Comparable work has to be performed under similar working conditions, meaning the physical surroundings and hazards of the job determine whether working conditions are similar.
What happens if there are no comparably paid men at my office?
Claims for sex-based wage discrimination can be brought under Title VII even if no member of the opposite sex holds an equal but higher paying job. Under the Equal Pay Act, you must be able to prove that there are men doing equal work who are being paid more. The equal work component is part of the basic case that must be made out under the Equal Pay Act, called the prima facie case. For more information on making a prima facie case, see Disparate Impact/Treatment.
What types of evidence do I need?
When you file your complaint with the EEOC, you should provide as much information as possible. You should think about the skill, effort and responsibility involved in your job, and the efforts you made to address the issue with your employer.
Is there any way my employer can justify paying me less?
Even if you are able to prove a violation of the Equal Pay Act, your employer can justify paying you less with one of four defenses:
(1) seniority System
(2) merit System
(3) system that measures earnings based on quality and quantity of production; or
(4) any factor other than sex
These are called 'affirmative defenses.' If your employer can prove that your pay is different for one of these reasons, then they are not in violation of the Equal Pay Act.
I realize there are some legitimate reasons that I am not paid the same as my male coworker, but I still think part of the reason my pay is different is because I am a woman. Can I still bring a claim?
When there may be two motives for the employer not hiring or promoting you — a legitimate one (lack of qualification) and an illegitimate one (sex discrimination) — the court calls this a mixed-motive case.
The law says that as long as sex was a motivating factor, you have a claim against your employer, regardless of other factors that may be legitimate. What may be different is what you can win. If there were legitimate reasons for your lower pay along with the discriminatory motives, the court cannot give you damages or order that you get a pay raise. However, you can get a declaration from the court stating you have suffered discrimination and the court can order your employer to pay your attorney's fees.
The court recently clarified that in mixed-motive cases, you do not have to have stronger evidence or what the court calls a "heightened showing" of discrimination as compared to a case where sex discrimination was the only motive.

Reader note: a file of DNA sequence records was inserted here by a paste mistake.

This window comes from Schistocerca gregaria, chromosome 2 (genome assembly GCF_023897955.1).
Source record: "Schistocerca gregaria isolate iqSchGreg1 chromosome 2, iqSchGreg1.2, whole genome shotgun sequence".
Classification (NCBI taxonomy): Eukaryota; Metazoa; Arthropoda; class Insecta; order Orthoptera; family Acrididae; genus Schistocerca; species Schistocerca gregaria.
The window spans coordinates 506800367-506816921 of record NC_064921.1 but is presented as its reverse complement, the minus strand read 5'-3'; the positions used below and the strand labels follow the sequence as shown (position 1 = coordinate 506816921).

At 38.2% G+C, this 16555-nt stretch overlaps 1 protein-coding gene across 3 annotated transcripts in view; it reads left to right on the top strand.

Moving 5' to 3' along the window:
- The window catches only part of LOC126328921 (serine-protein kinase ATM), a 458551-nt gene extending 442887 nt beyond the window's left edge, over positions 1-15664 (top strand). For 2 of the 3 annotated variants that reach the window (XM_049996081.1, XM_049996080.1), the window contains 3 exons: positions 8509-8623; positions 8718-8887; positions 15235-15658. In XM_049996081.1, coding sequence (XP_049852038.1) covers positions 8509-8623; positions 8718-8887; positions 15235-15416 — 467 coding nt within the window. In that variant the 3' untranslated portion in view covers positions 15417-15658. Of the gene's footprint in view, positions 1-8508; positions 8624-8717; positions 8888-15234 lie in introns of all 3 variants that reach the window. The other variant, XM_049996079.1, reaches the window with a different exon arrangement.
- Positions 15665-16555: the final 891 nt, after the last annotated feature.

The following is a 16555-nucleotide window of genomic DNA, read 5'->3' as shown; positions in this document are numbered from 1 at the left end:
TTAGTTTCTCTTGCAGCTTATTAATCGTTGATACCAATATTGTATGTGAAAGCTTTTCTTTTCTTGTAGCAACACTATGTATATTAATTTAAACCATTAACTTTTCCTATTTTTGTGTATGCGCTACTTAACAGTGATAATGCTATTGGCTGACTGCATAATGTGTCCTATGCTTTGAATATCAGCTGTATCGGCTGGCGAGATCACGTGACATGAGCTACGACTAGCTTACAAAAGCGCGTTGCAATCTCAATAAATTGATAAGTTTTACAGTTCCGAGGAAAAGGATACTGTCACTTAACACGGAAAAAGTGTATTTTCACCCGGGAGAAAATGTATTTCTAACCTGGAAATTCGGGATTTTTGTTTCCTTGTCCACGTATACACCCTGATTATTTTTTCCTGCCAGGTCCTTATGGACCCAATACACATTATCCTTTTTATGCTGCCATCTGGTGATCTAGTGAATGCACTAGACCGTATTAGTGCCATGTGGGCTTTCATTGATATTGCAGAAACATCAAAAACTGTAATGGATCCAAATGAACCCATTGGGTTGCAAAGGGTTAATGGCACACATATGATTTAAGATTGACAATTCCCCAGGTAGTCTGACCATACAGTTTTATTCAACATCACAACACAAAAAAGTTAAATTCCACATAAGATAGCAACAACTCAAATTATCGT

What if my boss just lowers everyone's pay so they aren't violating the law?
Your employer cannot reduce the wages of any employee to equalize pay between men and women.
What if the person who held the job before me was paid more?
It is a violation of the Equal Pay Act to pay a woman less than their male predecessors or successors. You are still responsible for proving the elements discussed above, but the man who was paid more does not have to currently work in your position for your employer.
I work in a small business, does that matter?
It may. Title VII only covers employers with at least 15 employees. However, the Equal Pay Act covers all employers, with some specific exceptions.
Does it matter when the discrimination occurred?
Yes. For violations of Title VII, you must file a complaint within 180 days from the date the discrimination occurred. This time limit does not apply to violations of the Equal Pay Act because it does not require that people file a charge with the EEOC. Violations of the Equal Pay Act must be filed within two years of the incident. However, because many Equal Pay Act complaints also raise sex discrimination under Title VII, you should file an EEOC charge for both complaints.
I am worried about my employer finding out I filed a charge with the EEOC. Can I remain anonymous?
It may be possible to remain anonymous by not including your name when filing the EEOC charge. However, it may be impossible for the EEOC to investigate your complaint without knowing your identity. Additionally, if you choose to pursue litigation against your employer, there is no way to preserve your anonymity. If you have concerns, contact your local EEOC office for additional information about your options.